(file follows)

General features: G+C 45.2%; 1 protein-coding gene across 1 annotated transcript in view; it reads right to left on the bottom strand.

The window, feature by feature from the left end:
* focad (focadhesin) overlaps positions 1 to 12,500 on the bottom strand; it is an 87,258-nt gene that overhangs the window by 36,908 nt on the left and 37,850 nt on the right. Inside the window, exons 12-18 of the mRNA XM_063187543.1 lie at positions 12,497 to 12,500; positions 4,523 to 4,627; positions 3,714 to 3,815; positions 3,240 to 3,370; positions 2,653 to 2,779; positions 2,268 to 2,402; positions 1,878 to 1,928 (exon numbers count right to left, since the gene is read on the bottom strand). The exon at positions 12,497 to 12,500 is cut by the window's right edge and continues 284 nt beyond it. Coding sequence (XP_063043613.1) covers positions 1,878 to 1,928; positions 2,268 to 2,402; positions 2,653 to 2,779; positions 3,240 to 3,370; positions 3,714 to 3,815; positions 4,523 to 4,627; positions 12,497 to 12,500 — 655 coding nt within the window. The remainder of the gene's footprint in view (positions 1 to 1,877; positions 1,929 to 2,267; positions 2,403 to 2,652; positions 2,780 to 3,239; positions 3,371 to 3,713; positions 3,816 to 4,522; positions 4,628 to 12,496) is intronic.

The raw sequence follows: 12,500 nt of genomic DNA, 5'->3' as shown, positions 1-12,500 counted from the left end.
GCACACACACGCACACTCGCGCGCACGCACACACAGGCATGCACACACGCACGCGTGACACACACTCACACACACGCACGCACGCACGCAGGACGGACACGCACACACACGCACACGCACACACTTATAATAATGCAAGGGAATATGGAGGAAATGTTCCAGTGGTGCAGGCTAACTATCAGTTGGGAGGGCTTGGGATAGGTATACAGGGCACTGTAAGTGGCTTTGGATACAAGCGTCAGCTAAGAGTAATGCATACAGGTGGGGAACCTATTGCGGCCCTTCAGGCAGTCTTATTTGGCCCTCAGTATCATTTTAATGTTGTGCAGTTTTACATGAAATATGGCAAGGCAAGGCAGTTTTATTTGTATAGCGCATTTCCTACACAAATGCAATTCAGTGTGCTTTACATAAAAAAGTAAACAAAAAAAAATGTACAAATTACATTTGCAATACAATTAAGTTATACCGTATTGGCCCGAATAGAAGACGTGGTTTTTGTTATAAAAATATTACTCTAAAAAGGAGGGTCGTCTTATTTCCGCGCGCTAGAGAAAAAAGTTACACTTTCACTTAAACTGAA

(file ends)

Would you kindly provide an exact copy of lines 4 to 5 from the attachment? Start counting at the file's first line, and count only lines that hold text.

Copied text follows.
The raw sequence follows: 12,500 nt of genomic DNA, 5'->3' as shown, positions 1-12,500 counted from the left end.
GCACACACACGCACACTCGCGCGCACGCACACACAGGCATGCACACACGCACGCGTGACACACACTCACACACACGCACGCACGCACGCAGGACGGACACGCACACACACGCACACGCACACACTTATAATAATGCAAGGGAATATGGAGGAAATGTTCCAGTGGTGCAGGCTAACTATCAGTTGGGAGGGCTTGGGATAGGTATACAGGGCACTGTAAGTGGCTTTGGATACAAGCGTCAGCTAAGAGTAATGCATACAGGTGGGGAACCTATTGCGGCCCTTCAGGCAGTCTTATTTGGCCCTCAGTATCATTTTAATGTTGTGCAGTTTTACATGAAATATGGCAAGGCAAGGCAGTTTTATTTGTATAGCGCATTTCCTACACAAATGCAATTCAGTGTGCTTTACATAAAAAAGTAAACAAAAAAAAATGTACAAATTACATTTGCAATACAATTAAGTTATACCGTATTGGCCCGAATAGAAGACGTGGTTTTTGTTATAAAAATATTACTCTAAAAAGGAGGGTCGTCTTATTTCCGCGCGCTAGAGAAAAAAGTTACACTTTCACTTAAACTGAA